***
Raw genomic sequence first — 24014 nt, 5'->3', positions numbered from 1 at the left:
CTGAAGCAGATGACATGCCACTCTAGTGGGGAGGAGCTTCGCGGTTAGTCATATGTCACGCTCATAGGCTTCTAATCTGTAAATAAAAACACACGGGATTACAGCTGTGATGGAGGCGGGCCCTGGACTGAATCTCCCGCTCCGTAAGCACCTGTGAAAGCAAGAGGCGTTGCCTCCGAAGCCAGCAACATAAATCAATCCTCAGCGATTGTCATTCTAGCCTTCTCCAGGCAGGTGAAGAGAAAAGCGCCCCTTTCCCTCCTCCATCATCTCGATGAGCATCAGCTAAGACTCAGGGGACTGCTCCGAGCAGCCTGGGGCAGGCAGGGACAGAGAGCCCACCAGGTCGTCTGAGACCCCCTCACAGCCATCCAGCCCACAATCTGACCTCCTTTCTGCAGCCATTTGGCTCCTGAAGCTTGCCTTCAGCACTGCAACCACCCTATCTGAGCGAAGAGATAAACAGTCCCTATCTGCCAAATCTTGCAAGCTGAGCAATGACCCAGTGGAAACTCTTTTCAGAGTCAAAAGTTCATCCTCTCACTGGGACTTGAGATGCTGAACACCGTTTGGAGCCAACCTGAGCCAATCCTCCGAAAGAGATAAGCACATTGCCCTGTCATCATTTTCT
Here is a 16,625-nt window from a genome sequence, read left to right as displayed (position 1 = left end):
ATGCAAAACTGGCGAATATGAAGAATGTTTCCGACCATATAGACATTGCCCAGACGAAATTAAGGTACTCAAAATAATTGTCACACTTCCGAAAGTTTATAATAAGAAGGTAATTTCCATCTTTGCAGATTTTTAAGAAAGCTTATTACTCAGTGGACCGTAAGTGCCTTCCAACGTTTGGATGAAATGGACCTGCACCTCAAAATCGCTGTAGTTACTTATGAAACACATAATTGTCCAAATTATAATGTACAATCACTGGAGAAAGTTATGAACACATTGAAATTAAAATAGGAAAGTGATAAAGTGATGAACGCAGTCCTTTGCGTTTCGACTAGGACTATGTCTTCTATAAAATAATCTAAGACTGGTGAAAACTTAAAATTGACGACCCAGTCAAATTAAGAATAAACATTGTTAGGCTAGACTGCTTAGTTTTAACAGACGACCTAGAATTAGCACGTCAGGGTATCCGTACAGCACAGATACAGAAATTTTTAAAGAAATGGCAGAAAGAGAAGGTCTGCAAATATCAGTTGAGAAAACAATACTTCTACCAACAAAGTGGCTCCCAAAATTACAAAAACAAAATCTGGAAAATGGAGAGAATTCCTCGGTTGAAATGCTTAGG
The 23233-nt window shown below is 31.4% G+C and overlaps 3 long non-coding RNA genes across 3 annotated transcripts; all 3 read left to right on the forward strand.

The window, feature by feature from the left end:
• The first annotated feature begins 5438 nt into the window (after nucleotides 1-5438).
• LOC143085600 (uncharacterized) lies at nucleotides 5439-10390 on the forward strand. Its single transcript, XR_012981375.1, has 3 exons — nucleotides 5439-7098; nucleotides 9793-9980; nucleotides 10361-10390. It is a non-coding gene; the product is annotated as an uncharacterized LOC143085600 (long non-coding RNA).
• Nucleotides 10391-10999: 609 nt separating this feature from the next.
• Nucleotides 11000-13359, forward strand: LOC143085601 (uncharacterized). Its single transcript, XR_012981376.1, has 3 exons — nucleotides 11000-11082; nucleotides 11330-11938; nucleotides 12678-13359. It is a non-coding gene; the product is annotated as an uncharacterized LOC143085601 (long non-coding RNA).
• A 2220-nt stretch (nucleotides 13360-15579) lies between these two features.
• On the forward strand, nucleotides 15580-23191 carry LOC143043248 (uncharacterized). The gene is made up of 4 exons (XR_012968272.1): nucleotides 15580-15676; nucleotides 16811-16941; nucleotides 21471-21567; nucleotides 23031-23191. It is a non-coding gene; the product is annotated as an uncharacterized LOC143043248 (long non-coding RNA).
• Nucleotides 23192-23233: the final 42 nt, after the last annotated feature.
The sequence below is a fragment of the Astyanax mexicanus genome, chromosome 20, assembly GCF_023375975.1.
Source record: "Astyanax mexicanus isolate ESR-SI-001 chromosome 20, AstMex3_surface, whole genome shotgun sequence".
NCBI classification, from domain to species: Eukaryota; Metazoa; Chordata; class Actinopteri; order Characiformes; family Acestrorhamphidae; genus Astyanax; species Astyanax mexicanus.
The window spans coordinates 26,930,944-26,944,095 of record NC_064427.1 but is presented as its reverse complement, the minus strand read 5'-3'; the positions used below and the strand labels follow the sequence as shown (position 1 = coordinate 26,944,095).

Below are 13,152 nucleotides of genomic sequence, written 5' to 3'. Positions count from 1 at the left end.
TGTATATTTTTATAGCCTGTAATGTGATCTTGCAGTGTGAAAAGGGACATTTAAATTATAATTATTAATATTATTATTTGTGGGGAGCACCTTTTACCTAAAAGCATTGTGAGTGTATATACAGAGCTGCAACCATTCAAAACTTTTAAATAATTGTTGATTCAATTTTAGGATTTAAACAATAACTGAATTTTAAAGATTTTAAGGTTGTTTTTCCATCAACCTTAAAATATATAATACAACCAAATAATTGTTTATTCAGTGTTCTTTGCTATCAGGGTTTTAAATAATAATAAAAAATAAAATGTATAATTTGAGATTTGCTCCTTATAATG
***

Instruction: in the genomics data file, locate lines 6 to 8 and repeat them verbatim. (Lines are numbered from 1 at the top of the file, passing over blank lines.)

The window, feature by feature from the left end:
• The first annotated feature begins 5438 nt into the window (after nucleotides 1-5438).
• LOC143085600 (uncharacterized) lies at nucleotides 5439-10390 on the forward strand. Its single transcript, XR_012981375.1, has 3 exons — nucleotides 5439-7098; nucleotides 9793-9980; nucleotides 10361-10390. It is a non-coding gene; the product is annotated as an uncharacterized LOC143085600 (long non-coding RNA).